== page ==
``echo2``. Block ``echo3`` must come next, before the ``analysis`` block, which
comes by last.

In typical problems that can be implemented in the BEAT platform, datasets are
composed of multiple instances of raw data. For example, these could be images
for an object recognition problem, speech sequences for a speech recognition
task or model data for biometric recognition tasks. Computing blocks must
process these data by looping on these atomic data samples. The color-coding in
the figure indicates this extra data-flow information: for each dataset in the
drawing, it indicates how blocks loop on their atomic data. For the proposed,
toolchain, we can observe that blocks ``echo1``, ``echo3`` and ``analysis``
loop over the "raw" data samples from ``set``, while ``echo2`` loop over the
samples from ``set2``.

The next figure shows a complete experimental setup for the above toolchain.
The input blocks use a given database, called ``simple/1`` (the name is
``simple`` and the version is ``1``), using one of its protocols called
``protocol``. Each block is set to a specific data set inside the
database/protocol combination. Both datasets on this database/protocol yield
objects of type ``beat/integer/1`` (a format called ``integer`` from user
``beat``, version ``1``), which are consumed by algorithms running on the next
blocks. The block ``echo1`` uses the algorithm ``user/integers_echo/1`` (an
algorithm called ``integers_echo`` from user ``user``, version ``1``) and
also yields ``beat/integer/1`` objects. The same is valid for the algorithm
running on block ``echo2``.

The algorithm for block ``echo3`` cannot possibly be the same - it must deal
with 2 inputs, generated by blocks looping on different raw data. We'll be more
detailed about conceptual differences while writing algorithms which are not
synchronized with all of their inputs next. For this introduction, it suffices
you understand the organization of algorithms in an experiment is constrained
by its neighboring block requirements as well as the input and output
data flows determined for a given block.

Block ``echo3`` yields elements to the algorithm on the ``analysis`` block,
called ``user/integers_echo_analyzer/1``, which produces a single result named
``out_data``, which is of type ``int32`` (that is, a signed integer with 32
bits). Algorithms that do not communicate with other algorithms are typically
called ``analyzers``. They are set-up on the end of experiments so as to
produce quantifiable results you can use to measure the performance of your
experimental setup.

.. Simple experiment representation for the BEAT platform
.. graphviz:: img/experiment-triangle.dot


.. _beat-core-introduction-design:

Design
------

The next figure shows an UML representation of main BEAT components, showing
some of their interaction and interdependence. Experiments use algorithms, data
sets and a toolchain in order to define a complete runnable setup. Data sets
are grouped into protocols which are, in turn, grouped into databases.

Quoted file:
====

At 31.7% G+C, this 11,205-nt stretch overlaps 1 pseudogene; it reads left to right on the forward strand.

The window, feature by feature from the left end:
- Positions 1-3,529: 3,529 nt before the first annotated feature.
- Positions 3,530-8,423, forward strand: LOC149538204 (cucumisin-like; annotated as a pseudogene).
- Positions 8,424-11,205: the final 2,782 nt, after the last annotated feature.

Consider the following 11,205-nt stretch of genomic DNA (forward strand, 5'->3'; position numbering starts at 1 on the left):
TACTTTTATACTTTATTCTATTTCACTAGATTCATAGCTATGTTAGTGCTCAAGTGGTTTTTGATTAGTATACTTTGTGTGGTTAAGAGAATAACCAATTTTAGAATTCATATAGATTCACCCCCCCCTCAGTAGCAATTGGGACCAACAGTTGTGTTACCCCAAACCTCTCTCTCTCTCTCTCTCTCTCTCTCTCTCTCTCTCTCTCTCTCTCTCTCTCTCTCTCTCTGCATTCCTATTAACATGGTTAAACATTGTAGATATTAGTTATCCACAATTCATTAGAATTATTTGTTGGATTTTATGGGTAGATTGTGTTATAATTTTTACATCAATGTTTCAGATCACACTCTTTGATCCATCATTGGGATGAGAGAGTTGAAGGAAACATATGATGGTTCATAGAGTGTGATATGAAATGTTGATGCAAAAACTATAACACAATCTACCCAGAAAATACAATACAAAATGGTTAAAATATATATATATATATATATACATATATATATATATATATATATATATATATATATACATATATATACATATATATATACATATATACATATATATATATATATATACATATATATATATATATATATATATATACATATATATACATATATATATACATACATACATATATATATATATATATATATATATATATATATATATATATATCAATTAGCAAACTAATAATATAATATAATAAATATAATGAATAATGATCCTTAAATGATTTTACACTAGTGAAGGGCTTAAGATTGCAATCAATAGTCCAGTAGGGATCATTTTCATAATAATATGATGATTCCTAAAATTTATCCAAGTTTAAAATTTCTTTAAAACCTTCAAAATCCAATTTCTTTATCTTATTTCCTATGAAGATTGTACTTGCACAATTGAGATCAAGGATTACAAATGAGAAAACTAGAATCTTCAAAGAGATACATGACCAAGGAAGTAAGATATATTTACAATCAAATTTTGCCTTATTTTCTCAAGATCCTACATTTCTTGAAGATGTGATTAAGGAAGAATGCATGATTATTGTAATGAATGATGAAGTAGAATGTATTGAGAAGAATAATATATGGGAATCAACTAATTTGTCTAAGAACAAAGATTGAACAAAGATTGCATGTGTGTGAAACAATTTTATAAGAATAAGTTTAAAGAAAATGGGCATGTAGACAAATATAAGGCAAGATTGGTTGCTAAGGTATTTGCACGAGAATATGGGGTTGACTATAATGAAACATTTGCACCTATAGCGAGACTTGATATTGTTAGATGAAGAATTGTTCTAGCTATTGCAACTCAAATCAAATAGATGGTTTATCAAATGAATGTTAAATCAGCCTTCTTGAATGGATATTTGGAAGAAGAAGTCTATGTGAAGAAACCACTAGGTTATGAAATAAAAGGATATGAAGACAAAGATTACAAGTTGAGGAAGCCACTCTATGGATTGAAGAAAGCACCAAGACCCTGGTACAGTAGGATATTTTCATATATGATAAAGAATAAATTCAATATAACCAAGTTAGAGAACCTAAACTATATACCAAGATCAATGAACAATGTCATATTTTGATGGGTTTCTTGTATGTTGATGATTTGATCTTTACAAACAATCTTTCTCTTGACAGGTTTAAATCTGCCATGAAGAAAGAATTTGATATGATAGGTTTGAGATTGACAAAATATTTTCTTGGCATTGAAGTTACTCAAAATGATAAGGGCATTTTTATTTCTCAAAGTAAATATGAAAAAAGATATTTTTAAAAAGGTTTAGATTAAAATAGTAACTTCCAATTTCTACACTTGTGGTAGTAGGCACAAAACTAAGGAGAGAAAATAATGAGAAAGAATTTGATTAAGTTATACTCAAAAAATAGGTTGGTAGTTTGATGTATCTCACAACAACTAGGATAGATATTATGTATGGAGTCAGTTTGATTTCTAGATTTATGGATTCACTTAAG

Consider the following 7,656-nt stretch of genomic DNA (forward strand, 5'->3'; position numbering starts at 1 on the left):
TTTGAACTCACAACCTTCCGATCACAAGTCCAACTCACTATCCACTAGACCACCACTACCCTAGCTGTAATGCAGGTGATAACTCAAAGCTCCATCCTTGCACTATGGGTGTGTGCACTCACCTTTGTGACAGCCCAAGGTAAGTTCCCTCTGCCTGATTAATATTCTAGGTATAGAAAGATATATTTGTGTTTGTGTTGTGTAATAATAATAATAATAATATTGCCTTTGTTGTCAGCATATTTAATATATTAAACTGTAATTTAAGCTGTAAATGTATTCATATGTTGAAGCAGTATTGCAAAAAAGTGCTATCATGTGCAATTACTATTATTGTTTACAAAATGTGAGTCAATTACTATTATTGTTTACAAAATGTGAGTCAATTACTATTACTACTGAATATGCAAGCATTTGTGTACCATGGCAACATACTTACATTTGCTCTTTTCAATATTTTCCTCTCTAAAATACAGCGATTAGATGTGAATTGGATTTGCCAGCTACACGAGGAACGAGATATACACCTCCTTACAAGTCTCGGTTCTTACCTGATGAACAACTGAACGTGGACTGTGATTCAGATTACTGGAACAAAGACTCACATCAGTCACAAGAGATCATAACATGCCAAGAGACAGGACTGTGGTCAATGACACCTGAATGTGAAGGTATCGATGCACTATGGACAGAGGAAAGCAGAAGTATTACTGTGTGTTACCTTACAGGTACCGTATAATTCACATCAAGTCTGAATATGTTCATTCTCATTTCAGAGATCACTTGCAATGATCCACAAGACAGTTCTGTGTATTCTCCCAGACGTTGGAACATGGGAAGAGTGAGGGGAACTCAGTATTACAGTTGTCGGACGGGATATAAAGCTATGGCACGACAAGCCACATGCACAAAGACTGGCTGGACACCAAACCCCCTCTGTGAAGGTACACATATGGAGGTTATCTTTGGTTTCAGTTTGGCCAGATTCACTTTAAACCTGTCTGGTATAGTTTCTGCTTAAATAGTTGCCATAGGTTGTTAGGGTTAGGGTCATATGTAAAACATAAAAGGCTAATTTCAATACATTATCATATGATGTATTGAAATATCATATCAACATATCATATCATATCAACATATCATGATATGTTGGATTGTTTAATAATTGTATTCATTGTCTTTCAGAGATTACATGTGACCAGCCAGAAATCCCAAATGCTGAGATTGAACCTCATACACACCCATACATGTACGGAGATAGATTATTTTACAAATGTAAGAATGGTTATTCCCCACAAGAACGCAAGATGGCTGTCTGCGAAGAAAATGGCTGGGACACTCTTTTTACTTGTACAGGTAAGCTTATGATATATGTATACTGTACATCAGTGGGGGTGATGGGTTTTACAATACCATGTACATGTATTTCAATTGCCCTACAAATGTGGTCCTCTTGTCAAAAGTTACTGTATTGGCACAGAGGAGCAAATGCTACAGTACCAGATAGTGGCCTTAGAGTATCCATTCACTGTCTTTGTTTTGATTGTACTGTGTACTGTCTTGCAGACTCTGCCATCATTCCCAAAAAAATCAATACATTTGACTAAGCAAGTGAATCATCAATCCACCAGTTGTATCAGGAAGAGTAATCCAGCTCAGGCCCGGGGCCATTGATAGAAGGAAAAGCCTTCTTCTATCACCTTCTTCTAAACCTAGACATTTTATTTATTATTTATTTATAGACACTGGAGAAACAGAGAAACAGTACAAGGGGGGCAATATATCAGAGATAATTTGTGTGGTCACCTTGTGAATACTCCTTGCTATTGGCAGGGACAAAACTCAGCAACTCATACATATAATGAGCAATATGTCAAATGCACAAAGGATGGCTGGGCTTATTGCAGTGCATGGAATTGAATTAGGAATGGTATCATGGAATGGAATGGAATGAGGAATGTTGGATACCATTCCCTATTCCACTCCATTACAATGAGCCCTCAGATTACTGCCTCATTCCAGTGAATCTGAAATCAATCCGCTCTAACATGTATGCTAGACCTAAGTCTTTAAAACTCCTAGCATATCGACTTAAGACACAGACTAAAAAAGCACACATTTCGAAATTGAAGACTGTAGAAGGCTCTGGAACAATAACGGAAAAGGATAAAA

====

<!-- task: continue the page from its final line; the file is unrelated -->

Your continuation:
Algorithms use data formats to defined input and output patterns. Most objects
are subject to versioning, possess a name and belong to a specific user. By
contracting those markers, it is possible to define unique identifiers for all
objects in the platform. In the example above, you can identify some examples.

.. High-level component interaction in the BEAT platform core
.. graphviz::

   digraph hierarchy {
     graph [fontname="helvetica", compound=true, splines=polyline]
     node [fontname="helvetica", shape=record, style=filled, fillcolor=gray95]
     edge [fontname="helvetica"]

     subgraph "algorithm_cluster" {
       1[label = "{Dataformat|...|+user\n+name\n+version}"]
       2[label = "{Algorithm|...|+user\n+name\n+version\n+code\n+language}"]
       6[label = "{Library|...|+user\n+name\n+version\n+code\n+language}"]
     }
     subgraph "database_cluster" {
       graph [label=datasets]
       3[label = "{Database|...|+name\n+version}"]
       4[label = "{Protocol|...|+template}"]
       5[label = "Set"]
     }
     subgraph "experiment_cluster" {
       graph [label=experiments]
       7[label = "{Toolchain|+execution_order()|+user\n+name\n+version}"]
       8[label = "{Experiment|...|+user\n+label}"]
     }

     1->1 [label = "0..*", arrowhead=empty]
     2->1 [label = "1..*", arrowhead=empty]
     2->6 [label = "0..*", arrowhead=empty]
     6->6 [label = "0..*", arrowhead=empty]
     4->3 [label = "1..*", arrowhead=odiamond]
     5->4 [label = "1..*", arrowhead=odiamond]
     5->1 [label = "1..*", arrowhead=empty]
     8->7 [label = "1..1", arrowhead=empty]
     8->2 [label = "1..*", arrowhead=empty]
     8->5 [label = "1..*", arrowhead=empty]

   }


The BEAT platform provides a graphical user interface so that you can program
data formats, algorithms, toolchains and define experiments rather intuitively.
This package provides the core building blocks of the BEAT platform. For expert
users, we provide a command-line interface to the platform, allowing such
users to create, modify and dispose of such objects using their own private
editors. For developers and programmers, the rest of this guide details each of
those building blocks, their relationships and how to use such a command-line
interface to interact with the platform efficiently.


.. include:: links.rst